When the World Wide Web Consortium (W3C) director Tim Berners-Lee decided the organization would not block Encrypted Media Extensions (EME) in HTML5, many people went up in arms. EME allows web pages to include encrypted content using a Digital Rights Management (DRM). The reason why people are against this is because they believe DRM imposes technical restrictions on what users can do with digital media.

However, Berners-Lee believes: “The reason for recommending EME is that by doing so, we lead the industry who developed it in the first place to form a simple, easy-to-use way of putting encrypted content online, so that there will be interoperability between browsers. This makes it easier for web developers and also for users.”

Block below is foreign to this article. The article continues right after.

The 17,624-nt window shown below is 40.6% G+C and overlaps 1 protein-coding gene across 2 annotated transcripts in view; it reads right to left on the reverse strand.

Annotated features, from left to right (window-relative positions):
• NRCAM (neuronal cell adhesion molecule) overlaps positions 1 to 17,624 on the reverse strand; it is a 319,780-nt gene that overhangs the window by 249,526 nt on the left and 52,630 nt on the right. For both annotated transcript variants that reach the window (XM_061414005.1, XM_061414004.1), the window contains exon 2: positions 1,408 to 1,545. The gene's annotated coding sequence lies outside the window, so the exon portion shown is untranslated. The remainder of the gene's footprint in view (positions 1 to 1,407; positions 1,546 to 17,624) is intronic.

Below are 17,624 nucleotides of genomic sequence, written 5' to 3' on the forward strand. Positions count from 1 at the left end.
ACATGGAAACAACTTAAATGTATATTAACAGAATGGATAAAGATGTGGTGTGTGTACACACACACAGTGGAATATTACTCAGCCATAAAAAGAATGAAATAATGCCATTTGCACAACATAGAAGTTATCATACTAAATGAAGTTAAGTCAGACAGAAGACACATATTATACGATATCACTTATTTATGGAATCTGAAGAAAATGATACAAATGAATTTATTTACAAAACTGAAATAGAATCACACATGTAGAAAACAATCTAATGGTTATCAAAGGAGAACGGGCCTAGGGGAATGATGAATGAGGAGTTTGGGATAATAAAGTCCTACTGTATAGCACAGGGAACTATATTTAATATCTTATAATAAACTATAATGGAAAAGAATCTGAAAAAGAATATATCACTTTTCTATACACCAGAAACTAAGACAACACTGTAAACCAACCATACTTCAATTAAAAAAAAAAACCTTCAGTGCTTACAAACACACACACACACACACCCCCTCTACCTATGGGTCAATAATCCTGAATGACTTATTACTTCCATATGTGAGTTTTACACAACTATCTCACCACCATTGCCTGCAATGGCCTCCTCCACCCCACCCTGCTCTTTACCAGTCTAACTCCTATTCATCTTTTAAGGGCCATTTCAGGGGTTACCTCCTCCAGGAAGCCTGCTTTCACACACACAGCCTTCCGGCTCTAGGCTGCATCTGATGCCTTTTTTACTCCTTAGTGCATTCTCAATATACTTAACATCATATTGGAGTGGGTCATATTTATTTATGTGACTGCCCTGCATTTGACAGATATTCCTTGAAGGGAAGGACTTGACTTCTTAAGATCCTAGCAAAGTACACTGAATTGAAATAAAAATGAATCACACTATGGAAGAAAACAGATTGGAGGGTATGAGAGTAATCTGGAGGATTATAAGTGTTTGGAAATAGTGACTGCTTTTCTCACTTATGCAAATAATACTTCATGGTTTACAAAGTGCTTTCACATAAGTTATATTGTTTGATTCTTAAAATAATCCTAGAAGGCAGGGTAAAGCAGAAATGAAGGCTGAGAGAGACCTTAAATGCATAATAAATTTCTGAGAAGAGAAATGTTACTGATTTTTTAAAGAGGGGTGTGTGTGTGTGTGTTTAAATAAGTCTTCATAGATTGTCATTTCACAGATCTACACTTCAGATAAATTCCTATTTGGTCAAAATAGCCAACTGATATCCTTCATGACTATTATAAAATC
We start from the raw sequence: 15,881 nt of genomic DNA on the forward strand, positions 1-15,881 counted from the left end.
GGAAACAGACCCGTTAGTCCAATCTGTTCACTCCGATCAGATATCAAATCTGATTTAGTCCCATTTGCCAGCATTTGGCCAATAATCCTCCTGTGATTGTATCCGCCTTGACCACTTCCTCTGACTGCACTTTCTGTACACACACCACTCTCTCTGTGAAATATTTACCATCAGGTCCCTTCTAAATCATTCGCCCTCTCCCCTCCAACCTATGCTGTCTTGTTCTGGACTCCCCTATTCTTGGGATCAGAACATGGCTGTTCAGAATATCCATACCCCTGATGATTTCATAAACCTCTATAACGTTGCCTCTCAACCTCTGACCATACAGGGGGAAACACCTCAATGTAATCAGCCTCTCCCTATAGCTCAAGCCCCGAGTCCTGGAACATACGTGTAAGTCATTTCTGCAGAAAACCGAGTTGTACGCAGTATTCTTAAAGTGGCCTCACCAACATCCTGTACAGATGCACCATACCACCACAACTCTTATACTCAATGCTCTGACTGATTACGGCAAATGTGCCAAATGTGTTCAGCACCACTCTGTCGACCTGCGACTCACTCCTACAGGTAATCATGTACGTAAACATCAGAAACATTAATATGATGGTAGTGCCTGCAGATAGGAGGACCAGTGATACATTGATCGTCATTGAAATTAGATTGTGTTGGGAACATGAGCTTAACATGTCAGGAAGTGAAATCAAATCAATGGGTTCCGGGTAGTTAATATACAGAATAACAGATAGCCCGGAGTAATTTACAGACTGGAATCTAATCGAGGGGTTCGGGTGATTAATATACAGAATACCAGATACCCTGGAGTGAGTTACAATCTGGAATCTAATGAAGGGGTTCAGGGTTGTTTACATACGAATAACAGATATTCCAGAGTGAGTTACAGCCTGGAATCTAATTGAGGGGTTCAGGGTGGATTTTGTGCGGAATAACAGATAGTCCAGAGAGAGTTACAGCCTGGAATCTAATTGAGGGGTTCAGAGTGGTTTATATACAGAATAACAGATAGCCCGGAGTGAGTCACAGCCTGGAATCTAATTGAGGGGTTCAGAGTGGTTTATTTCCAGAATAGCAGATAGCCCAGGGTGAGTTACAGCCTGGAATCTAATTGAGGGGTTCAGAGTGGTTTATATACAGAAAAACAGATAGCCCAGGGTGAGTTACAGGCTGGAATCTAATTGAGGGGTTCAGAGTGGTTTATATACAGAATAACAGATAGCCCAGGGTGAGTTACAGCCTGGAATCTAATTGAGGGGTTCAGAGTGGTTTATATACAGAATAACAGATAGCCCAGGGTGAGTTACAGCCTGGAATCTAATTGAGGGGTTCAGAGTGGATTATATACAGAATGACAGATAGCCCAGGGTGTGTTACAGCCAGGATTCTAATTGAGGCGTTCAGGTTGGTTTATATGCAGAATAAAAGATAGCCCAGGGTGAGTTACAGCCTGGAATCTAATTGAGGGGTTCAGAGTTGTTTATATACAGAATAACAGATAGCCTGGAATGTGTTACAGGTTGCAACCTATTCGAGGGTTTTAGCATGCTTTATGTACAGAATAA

(Related: Atlassian adds security layers to Bitbucket Cloud)

The Free Software Foundation has released a statement responding to Berners-Lee’s post, saying: “This argument relies on a false dichotomy between wiping DRM from the face of the Earth, and giving it his stamp of approval.”

The FSF’s full statement is available here.